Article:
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Could Washington pave the way for carbon taxes?

Washington residents will have the chance to vote on a carbon tax at the polls this November. The proposed tax, which is the first of its kind in the nation, could set a precedent for how other states handle greenhouse gas emissions. 

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    Rail cars are parked on tracks at the coal-burning TransAlta plant, near Centralia, Wash. in 2011. In November, voters will have their say on whether or not Washington should levy a carbon tax as a means to curb greenhouse gas emissions.
    Ted S. Warren/AP/File
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Washington state is seeking to curb carbon emissions by posing a ballot initiative to voters that will allow them to decide whether or not polluters should pay for the greenhouse gases they produce. If passed, the tax would become the first of its kind in the nation.

The question, which will appear on the state’s November ballot, asks residents if the state should levy the first direct carbon tax, which would apply to the burning of fossil fuels like coal and gasoline. As officials seek ways to cut back on pollutants and delve into the world of clean, independent energy, some have floated the idea of a carbon tax as a way to curb pollutants. 

“The great challenge for the next administration using the bully pulpit will be to end this fiction, act upon the science and design a carbon pricing scheme that will provide the certainty and efficiency that energy investors desire,” Clay Sell, who served as a top energy official in the George W. Bush administration, told a forum held by the U.S. Energy Association last week. “I hope both [political] parties will take that up, as it will allow the benefits of all clean energy technologies to be properly valued in the marketplace.”

If passed, the tax could pave the way for other states, and the nation, to combat carbon emissions in a similar way. But not everyone thinks a carbon tax is the answer.

Those in favor of the proposed tax say it would cut back on greenhouse gas emissions by encouraging businesses to conserve or switch to clean energy. But businesses, and some environmental groups, say the tax will create a competitive disadvantage for local companies by driving up fuel and energy costs, and the state has estimated that such a tax could cause Washington to lose some $800 million over a six-year period.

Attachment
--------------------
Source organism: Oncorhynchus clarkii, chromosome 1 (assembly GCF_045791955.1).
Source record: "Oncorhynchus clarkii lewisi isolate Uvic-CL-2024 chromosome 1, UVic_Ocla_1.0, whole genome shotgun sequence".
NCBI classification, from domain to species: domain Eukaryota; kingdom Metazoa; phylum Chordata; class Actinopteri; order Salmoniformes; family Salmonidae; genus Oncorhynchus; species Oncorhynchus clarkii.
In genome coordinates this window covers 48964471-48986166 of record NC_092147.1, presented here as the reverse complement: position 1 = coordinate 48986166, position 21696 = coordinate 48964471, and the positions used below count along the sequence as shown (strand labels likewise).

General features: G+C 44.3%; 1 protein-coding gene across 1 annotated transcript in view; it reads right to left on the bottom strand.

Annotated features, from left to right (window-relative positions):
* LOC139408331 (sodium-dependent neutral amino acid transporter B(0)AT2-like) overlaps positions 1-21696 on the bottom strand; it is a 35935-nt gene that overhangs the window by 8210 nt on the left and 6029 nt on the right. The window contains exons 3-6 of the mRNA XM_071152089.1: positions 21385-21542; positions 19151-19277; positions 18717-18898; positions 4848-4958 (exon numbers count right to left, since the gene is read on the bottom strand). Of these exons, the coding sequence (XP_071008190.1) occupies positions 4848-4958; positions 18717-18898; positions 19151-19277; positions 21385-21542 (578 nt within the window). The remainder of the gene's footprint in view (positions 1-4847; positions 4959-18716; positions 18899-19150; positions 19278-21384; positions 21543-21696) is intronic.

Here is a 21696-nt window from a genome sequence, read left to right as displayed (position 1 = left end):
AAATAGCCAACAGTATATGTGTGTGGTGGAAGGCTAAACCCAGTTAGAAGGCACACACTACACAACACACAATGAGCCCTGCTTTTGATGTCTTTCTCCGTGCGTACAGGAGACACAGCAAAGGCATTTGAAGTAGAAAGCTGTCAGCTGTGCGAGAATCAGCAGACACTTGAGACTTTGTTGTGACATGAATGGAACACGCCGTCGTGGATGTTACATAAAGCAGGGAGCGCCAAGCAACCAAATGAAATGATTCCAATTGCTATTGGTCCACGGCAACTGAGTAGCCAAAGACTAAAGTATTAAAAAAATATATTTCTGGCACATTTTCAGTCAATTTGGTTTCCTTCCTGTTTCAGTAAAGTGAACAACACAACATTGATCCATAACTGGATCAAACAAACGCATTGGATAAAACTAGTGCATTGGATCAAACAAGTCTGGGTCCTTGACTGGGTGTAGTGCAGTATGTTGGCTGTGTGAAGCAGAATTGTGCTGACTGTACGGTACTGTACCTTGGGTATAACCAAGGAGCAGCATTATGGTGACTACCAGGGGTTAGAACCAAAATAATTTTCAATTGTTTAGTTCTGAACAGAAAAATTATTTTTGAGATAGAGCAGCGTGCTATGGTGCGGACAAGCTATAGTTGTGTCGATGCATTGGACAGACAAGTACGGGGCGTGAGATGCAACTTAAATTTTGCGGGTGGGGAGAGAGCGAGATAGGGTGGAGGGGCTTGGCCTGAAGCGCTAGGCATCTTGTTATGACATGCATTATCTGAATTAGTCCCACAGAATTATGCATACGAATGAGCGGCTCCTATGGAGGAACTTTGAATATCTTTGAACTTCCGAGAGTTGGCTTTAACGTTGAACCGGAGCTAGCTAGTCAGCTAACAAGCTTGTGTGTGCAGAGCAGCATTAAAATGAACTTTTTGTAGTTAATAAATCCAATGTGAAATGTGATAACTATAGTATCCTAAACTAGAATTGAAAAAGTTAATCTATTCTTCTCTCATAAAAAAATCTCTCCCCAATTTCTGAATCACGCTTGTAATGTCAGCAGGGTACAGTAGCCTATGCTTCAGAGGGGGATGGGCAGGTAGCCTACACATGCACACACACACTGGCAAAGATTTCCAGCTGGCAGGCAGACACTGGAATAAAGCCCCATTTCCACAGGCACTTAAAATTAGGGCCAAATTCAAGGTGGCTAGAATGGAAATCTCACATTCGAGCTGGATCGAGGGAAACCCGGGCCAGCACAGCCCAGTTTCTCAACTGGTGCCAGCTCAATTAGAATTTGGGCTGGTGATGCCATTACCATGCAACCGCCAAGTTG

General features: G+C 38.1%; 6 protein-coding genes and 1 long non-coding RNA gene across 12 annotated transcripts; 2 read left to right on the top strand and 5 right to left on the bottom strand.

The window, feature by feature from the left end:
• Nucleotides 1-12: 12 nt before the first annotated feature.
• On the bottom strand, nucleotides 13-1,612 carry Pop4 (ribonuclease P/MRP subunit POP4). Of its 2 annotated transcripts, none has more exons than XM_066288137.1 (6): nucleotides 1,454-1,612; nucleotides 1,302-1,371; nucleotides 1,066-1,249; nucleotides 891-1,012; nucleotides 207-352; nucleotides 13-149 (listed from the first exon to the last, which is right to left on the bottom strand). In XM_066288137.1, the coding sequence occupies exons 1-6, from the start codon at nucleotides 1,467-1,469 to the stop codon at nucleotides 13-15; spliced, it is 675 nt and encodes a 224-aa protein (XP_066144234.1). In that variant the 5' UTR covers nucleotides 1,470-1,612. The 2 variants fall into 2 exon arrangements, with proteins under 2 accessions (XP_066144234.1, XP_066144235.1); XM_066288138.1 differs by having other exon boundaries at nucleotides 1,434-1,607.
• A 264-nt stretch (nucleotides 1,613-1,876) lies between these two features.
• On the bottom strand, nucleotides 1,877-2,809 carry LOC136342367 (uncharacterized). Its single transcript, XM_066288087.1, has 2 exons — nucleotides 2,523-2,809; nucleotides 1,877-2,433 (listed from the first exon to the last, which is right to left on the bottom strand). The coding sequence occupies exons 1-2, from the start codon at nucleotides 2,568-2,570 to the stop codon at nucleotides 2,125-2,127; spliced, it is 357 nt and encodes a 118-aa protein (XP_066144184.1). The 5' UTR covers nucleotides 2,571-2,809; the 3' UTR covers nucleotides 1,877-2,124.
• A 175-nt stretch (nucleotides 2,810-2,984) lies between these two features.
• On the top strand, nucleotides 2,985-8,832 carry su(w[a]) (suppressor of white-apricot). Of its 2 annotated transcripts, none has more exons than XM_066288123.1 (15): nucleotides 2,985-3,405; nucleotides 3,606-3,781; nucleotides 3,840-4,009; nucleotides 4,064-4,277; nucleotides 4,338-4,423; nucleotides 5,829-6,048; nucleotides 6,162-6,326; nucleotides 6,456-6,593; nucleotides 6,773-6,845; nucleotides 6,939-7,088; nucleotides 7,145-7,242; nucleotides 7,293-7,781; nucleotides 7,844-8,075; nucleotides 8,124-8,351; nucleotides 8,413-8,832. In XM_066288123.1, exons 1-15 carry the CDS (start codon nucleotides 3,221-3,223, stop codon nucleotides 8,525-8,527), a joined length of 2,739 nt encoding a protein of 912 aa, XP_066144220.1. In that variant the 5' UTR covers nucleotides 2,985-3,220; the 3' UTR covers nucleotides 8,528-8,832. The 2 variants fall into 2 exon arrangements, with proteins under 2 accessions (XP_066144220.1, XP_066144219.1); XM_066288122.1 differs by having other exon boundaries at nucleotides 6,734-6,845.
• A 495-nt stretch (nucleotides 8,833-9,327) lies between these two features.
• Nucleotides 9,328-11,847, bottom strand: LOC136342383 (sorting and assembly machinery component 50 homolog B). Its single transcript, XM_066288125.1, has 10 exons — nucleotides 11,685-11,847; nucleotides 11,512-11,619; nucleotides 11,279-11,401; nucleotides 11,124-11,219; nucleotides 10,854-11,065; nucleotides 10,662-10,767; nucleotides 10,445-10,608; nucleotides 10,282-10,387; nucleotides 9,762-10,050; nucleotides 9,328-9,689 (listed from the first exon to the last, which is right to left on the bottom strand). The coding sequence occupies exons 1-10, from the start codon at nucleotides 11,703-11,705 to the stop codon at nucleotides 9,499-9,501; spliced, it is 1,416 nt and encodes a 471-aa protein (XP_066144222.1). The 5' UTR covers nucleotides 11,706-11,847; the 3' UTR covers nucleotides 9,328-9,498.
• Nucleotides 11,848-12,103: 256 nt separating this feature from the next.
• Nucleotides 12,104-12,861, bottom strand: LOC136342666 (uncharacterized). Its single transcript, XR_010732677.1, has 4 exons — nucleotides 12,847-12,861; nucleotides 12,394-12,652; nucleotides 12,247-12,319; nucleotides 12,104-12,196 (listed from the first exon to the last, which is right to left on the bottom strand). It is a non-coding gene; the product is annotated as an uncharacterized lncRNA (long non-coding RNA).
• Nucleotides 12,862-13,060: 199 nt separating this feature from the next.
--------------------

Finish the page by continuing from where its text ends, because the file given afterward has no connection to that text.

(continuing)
“It’s not a path that makes sense for our communities,” Rich Stolz, executive director of OneAmerica, which works on social justice issues, told the Associated Press. He argued that the initiative’s approach wouldn’t be nuanced enough, saying that it ignores climate justice and didn’t take into account communities of color.

While the tax would be the first in the country, it’s not the first of its kind: Lawmakers modeled it after one in British Columbia enacted in 2008. Despite skepticism, the tax has mostly worked as planned – decreasing greenhouse gas emissions while growing the economy.

Washington’s proposed tax starts out pricier at $15 a ton beginning in July, and would jump to $25 the next year. Incremental increases would follow.

Last week, Canada announced a national carbon tax that will begin at the equivalent of $10 Canadian a ton in 2018 and rise to $50 in 2022. Again, conservatives have questioned how effective such a proposal would be.

If more communities instated a carbon tax, the impact of the policies would be greater, some argue. As Eduardo Porter noted in a New York Times piece published earlier this year, communities can do little to cut emissions on their own, but a wide-ranging carbon tax can make a significant impact and drive down the negative impacts the tax could have on competition.

“The new Canadian government, headed by Justin Trudeau, seems ready to come on board, imposing some pan-Canadian minimum price. If the United States embraced a carbon tax as part of a comprehensive overhaul of its tax system, the path would be much easier.

That, however, would require Republicans in Washington to recognize that the threat of climate change is not simply a left-wing fantasy. If they do, British Columbia underscores there is a market friendly way to do something about it.”

Information from the Associated Press was used in this report.

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